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Lope de Vega

Lope de Vega was born in Madrid in 1562. A poet, dramatist, novelist, and critic, he was also a soldier, and one of the survivors of the tragically misnamed Invincible Armada. He is generally acknowledged as the father of the Spanish drama, and, since his death in 1635, has been widely considered “the Spanish Shakespeare.” The poem presented here is drawn from his collection of “Sacred Sonnets.”

 

 

Ryan Wilson

Ryan Wilson holds graduate degrees from The Johns Hopkins University and Boston University. Recent work has appeared, or is forthcoming, in a number of magazines, including 32 Poems, First Things, The Hopkins Review, Iron Horse Literary Review, Measure, River Styx, and Sewanee Theological Review, among others. Currently living with his wife in Baltimore, he is a doctoral candidate at The Catholic University of America.

 

 

Meleager

Meleager (135 BC – 50 BC) was born in Gadara and lived a long life at the eastern end of the Mediterranean, settling finally in Cos which he described as “the island he loved best.” He published a great deal of satirical prose and an anthology of other poets, all lost. What we have are one hundred and thirty four of his own epigrams, celebrating love for pretty women and pretty boys.

 

 

John Whitworth

John Whitworth, moving effortlessly into old age, has published an indecent number of books of poetry, most with his friend and mentor, the late Harry Chambers; the most recent, Girlie Gangs, with the excellent Enitharmon Press. He is published widely in Australia, New Zealand and the United States but lately less so in the UK, where a high-minded atheist, left-leaning muse is gaining ground pretty well everywhere but in The Spectator, where his poems still find a home.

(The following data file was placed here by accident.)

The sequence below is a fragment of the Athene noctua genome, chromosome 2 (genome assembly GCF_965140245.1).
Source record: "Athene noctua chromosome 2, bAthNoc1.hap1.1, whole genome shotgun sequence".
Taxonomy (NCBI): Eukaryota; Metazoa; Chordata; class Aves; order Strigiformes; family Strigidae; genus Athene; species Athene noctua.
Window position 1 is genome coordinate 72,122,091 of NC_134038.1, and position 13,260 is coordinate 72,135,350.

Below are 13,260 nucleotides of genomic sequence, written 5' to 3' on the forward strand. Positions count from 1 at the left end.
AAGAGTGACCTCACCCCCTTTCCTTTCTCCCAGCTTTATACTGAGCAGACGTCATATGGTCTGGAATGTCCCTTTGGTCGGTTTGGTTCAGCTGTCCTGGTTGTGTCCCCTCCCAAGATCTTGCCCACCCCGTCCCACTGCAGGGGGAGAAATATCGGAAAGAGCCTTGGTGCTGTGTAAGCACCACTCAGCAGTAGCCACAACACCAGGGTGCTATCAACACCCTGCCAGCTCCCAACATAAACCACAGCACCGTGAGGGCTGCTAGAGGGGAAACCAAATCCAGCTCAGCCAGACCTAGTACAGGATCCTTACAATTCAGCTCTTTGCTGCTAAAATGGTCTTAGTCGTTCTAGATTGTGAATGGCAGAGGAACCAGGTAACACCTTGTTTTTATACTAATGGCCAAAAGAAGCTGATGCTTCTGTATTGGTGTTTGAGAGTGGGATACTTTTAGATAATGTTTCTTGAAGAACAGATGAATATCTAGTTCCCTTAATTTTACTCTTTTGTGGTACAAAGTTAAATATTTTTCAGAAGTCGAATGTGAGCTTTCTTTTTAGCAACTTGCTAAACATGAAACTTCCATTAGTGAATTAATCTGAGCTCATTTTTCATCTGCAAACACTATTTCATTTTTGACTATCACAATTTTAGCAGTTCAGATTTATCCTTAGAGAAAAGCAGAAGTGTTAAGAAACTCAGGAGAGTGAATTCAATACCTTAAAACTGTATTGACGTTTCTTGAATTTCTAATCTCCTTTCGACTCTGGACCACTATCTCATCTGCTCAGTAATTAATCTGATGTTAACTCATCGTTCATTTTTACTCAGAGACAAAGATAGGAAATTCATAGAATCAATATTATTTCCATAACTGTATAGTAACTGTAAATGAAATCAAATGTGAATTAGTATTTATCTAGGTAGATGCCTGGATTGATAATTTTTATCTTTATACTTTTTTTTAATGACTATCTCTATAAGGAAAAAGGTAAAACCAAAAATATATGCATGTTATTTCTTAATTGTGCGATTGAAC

Giovanni Pascoli

Giovanni Pascoli (1855 – 1912), the son of an estate manager, grew up in an idyllic rural setting that was very soon to change. He lost his parents and other members of his family early on in tragic circumstances. Nevertheless, thanks to some financial help, he was able to continue his studies and gain a degree in classics, teaching first in high schools, later in universities. Eventually, in 1906, he was appointed to the chair of Italian Literature at Bologna University recently vacated by his friend and mentor, Giosuè Carducci.

 

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